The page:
Beds are a prime habitat (where 1/3 of life occurs). A typical used mattress may have anywhere from 100,000 to 10 million mites inside. (Ten percent of the weight of a two year old pillow can be composed of dead mites and their droppings.) Mites prefer warm, moist surroundings such as the inside of a mattress when someone is on it. A favorite food is dander (both human and animal skin flakes). Humans shed about 1/5 ounce of dander (dead skin) each week. About 80 percent of the material seen floating in a sunbeam is actually skin flakes. Also, bedroom carpeting and household upholstery support high mite populations.

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How to Recognize the Symptoms of Allergies to Dust Mites

The protein substances in the dust mite feces produces antibodies in humans who are allergic when these are inhaled or touch the skin. These antibodies cause the release of histamines which causes to nasal congestion, swelling and irritation of the upper respiratory passages. The Mayo Clinic, WebMD and NIH collectively provide this list of typical symptoms of an allergy to dust mites;  You may experience all or just some of them:

bulletHay fever,
bulletWatering eyes,
bulletRunny nose,
bulletSneezing,
bulletAsthma, difficulty in breathing,
bulletInfantile eczema
bulletItchy, red or watery eyes
bulletNasal congestion
bulletItchy nose, roof of mouth or throat
bulletPostnasal drip
bulletCough
bulletFacial pressure and pain
bulletFrequent awakening
bulletSwollen, blue-colored skin under your eyes
bulletIn a child, frequent upward rubbing of the nose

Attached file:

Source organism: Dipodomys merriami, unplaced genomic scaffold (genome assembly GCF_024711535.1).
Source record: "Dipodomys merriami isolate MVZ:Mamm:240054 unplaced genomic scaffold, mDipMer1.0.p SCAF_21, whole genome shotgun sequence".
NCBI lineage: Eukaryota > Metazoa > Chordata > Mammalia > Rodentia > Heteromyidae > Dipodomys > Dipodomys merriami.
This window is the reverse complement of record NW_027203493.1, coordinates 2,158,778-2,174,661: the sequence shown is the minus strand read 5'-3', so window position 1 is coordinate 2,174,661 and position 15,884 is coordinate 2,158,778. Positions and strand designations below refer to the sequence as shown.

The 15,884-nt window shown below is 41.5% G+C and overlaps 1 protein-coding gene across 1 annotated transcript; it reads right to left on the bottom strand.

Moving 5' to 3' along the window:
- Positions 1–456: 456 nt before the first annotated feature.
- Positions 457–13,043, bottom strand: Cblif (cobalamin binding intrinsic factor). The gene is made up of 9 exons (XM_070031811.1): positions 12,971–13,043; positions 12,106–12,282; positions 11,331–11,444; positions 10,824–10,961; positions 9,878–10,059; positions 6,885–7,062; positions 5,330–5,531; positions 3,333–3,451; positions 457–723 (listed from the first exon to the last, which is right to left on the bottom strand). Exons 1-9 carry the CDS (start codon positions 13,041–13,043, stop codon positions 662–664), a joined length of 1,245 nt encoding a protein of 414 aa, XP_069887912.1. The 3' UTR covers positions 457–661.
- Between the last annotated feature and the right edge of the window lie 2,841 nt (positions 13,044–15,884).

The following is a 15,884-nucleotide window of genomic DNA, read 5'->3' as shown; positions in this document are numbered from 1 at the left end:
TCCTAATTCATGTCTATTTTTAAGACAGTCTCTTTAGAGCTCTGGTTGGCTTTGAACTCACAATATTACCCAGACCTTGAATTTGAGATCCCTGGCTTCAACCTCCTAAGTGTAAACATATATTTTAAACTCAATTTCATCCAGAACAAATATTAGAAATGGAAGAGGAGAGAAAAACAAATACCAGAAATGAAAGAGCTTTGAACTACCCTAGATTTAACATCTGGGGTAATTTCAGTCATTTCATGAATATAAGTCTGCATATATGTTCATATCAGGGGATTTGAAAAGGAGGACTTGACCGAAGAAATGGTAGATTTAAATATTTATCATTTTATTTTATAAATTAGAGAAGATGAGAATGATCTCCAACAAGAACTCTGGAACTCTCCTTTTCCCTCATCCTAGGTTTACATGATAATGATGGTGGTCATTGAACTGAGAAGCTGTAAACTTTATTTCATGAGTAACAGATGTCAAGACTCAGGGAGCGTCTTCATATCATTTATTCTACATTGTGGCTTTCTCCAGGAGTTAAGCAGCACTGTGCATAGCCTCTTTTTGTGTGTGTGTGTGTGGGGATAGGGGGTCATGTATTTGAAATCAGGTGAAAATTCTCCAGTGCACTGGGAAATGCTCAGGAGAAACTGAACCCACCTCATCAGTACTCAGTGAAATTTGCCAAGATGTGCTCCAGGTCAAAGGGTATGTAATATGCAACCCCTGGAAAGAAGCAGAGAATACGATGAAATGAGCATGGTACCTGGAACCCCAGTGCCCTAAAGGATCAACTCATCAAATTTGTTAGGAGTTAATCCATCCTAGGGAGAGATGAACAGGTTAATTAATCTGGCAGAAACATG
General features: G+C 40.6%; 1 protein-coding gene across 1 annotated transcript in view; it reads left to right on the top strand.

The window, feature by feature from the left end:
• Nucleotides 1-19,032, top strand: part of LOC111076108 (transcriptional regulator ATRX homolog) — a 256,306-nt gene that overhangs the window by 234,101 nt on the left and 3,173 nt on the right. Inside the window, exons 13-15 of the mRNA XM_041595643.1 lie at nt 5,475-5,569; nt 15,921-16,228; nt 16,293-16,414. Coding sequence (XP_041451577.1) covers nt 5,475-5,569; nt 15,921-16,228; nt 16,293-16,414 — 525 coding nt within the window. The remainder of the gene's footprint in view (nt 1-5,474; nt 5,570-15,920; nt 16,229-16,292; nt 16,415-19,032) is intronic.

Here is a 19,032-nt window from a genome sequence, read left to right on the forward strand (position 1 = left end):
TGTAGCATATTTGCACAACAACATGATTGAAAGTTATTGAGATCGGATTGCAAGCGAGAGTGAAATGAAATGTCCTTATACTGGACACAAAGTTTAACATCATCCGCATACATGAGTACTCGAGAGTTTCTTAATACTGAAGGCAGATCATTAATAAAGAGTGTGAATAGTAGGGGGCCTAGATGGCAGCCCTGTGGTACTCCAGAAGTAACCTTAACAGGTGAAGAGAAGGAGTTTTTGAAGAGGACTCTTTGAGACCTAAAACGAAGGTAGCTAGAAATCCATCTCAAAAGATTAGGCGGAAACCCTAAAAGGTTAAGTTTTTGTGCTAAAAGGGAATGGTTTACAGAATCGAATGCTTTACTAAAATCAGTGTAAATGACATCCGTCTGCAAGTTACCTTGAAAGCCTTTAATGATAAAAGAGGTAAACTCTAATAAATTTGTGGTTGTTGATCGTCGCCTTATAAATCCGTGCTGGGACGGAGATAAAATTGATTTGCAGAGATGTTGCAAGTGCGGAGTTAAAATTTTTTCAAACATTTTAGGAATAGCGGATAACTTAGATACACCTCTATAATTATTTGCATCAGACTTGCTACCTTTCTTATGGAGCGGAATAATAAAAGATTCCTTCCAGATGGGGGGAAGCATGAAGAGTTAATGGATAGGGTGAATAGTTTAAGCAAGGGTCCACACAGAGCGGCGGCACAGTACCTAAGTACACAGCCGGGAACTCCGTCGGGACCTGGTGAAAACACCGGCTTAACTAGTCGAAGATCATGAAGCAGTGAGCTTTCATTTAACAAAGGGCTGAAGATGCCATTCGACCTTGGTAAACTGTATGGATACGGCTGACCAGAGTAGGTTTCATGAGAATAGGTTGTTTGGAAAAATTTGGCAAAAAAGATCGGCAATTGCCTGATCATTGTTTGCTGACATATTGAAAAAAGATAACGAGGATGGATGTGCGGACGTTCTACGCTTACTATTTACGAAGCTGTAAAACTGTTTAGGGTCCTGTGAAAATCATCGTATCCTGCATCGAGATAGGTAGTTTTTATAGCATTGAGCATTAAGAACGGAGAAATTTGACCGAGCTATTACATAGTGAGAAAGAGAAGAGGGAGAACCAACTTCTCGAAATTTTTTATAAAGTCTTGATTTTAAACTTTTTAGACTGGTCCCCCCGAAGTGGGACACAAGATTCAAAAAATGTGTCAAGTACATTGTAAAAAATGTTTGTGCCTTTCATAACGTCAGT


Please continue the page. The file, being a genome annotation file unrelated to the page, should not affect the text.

A doctor can use skin tests and blood tests to confirm a suspected dust mite allergy. In a news story in the New York Times (March 4, 2011)  Dr. Diego Saporta, an otolaryngologist in Elizabeth, N.J., who specializes in allergy management., says to ask: Do I have persistent sniffles and sinus headaches? Do I often wake up with scratchy eyes? Do I sneeze repeatedly first thing in the morning? “Sometimes symptoms are obvious, but sometimes they are subtle,” said Dr. Saporta says. “Your only symptom might be chronic nasal congestion.”

What else makes the symptoms worse?

bulletPoor ventilation
bulletHigh humidity
bulletHigh temperatures (above 70 F / 20 C)
bulletIndoor air pollution such as tobacco smoke or car fumes.
bullet

Walking over a rug, sitting down in a chair, or shakings the bed clothes, makes the dried dust mite feces become airborne, making allergic person's symptoms worse.

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Identification

House dust mites, are too small to be visible to the naked eye; they are only 250 to 300 microns in length and have translucent bodies. It takes at least a 10X magnification to be able to correctly identify them. The adult mite's cuticle (covering) has simple striations that can be seen from both the dorsal (top) view and from the ventral (bottom) view. The ventral view of the house dust mite reveals long setae (hairs) extending from the outer margins of the body and shorter setae on the rest of the body. Through the microscope, one will see many oval-shaped mites scuttling around and over one another. There are eight hairy legs, no eyes, no antennae, a mouthpart group in front of the body (resembles head) and a tough, translucent shell, giving a "fearsome appearance."

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House Dust MiteBiology and Life Cycle

Adult females lay up to 40 to 80 eggs singly or in small groups of three to five. After eggs hatch, a six-legged larva emerges. After the first molt, an eight-legged nymph appears. After two nymphal stages occur, an eight-legged adult emerges. The life cycle from egg to adult is about one month with the adult living an additional one to three months.

The diet is varied with the primary food source, consisting of dander (skin scales) from humans and animals. However, needed nutrients can be provided from fish food flakes, pet food, fungi, cereals, crumbs, etc. Many mite species live in bird's nests, in barns, among stored grain, straw, etc.

House dust mites are cosmopolitan in distribution with much of the research previously done in Europe.

One of the major limiting factors in mite survival and population development is the availability of water for sorption. Highest mite densities occur in the humid summer months and lowest in drier winter periods. Dust mite populations are highest in humid regions and lowest in areas of high altitude and/or dry climates.